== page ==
antichriststill1And that’s fine. Can’t we just call this a nightmarish vision of grief, stretched out, distorted, and mutilated into a million insane pieces, and leave it at that? Isn’t that good enough? Doesn’t that make Antichrist a phenomenal achievement? Perhaps. But when your film’s first half is a theatrically scripted and loudly blunt critique of therapy, in the form of an egotistical male who would rather play doctor than husband, it’s hard to keep one’s appreciation down there in the stomach, where it belongs. Those are the moments when Antichrist rings almost painfully stunted to me, when von Trier reveals himself to be a severely bruised child. But then he unleashes a haunting vision of hypnosis, as She visits Eden in her mind, with a stunning combination of dreamlike imagery and insidious sound design, and one grasps the enormity of this man’s talent, as well as this character’s internal landscape. And then, one reel later, He is in an attic discovering that She went loopier than Jack Torrance the previous summer and became a vengeful hater of women and it’s back to the silly farm.

For my money—or should I say money shot?—it really comes down to that insert of full-on penetration at very beginning. At the very least, it helps to explain my own purgatorial state-of-mind when it comes to the entire film. My initial reaction was one of borderline glee. I thought that, in a perfect world, Antichrist would have opened in multiplexes across the country, earning at least as hearty an opening weekend box office tally as the Saw films. I thought it was gravely flawed but equally exciting. I even watched it a second time to see how it would go down. Though my overall reaction was the exact same, the only difference was that the first half felt much more plodding. Still, that overall reaction is why I find it impossible how anyone could give this film a definitive yay or nay. It really transcends a thumb up or a thumb down.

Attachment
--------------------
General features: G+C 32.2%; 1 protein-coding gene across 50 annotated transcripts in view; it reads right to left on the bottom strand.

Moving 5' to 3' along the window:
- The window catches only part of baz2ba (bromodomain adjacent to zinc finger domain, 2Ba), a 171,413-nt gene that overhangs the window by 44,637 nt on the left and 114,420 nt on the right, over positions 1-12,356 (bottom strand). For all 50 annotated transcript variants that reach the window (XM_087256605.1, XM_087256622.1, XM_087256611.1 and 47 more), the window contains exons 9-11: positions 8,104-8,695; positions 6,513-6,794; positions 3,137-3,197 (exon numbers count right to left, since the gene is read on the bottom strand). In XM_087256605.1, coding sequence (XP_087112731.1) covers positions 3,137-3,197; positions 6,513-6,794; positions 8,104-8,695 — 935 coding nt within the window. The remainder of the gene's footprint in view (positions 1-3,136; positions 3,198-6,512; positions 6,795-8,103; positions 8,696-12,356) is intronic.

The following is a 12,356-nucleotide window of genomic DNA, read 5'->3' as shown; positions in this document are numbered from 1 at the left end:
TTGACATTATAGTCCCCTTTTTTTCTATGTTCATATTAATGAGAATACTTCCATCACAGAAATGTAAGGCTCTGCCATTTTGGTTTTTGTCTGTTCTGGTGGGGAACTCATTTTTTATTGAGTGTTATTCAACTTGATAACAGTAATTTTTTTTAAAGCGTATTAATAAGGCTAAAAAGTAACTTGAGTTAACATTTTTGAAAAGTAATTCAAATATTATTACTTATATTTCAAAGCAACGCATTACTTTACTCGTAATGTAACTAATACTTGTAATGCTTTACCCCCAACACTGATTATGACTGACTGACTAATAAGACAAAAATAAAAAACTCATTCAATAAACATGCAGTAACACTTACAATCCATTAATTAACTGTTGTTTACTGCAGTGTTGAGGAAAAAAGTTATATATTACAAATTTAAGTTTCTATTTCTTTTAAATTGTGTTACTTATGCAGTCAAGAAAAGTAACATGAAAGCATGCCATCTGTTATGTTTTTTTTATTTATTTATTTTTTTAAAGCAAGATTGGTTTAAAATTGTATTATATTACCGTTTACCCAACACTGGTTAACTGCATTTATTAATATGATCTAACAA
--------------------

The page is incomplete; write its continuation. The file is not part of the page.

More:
The only definitive verdict I can offer is this: Lars von Trier needs to get out more. Out of his brain, out of his backyard, out-out-out. I think he actually needs to conquer his demons and visit America once and for all. Who knows what an actual three-dimensional trip to the land that so obsessively fascinates him would do to his fragile psyche. Would it soften him? Would it drive him into a deeper mental tailspin? Would he eat cotton candy at Six Flags and realize that the world isn’t so bad? Would he get food poisoning eating a funnel cake at a state fair and know what true American grief is? Who knows. For now, all we’ve got is this crazy beast of a motion picture, which is great, good, bad, awful, vital, frivolous, serious, and silly at the exact same time.

— Michael Tully

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Michael Tully is an award-winning writer/director whose films have garnered widespread critical acclaim, his projects having premiered at some of the most renowned film festivals across the globe. He is also the former (and founding) editor of this site. In 2006, Michael's first feature, COCAINE ANGEL, chronicling a tragic week in the life of a young drug addict, world premiered at the International Film Festival Rotterdam. The film immediately solidified the director as one of Filmmaker Magazine’s "25 New Faces of Independent Film,” a reputation that was reinforced a year later when his follow-up feature, SILVER JEW, a documentary capturing the late David Berman's rare musical performances in Tel Aviv, world-premiered at SXSW and landed distribution with cult indie-music label Drag City. In 2011, Michael wrote, directed, and starred in his third feature, SEPTIEN, which debuted at the 27th annual Sundance Film Festival before being acquired by IFC Films' Sundance Selects banner. A few years later, in 2014, Michael returned to Sundance with the world premiere of his fourth feature, PING PONG SUMMER, an ‘80s set coming-of-age tale that was quickly picked up for theatrical distribution by Gravitas Ventures. In 2018, Michael wrote and directed the dread-inducing genre film DON'T LEAVE HOME, which has been described as "Get Out with Catholic guilt in the Irish countryside" (IndieWire). The film premiered at SXSW and was subsequently acquired by Cranked Up Films and Shudder.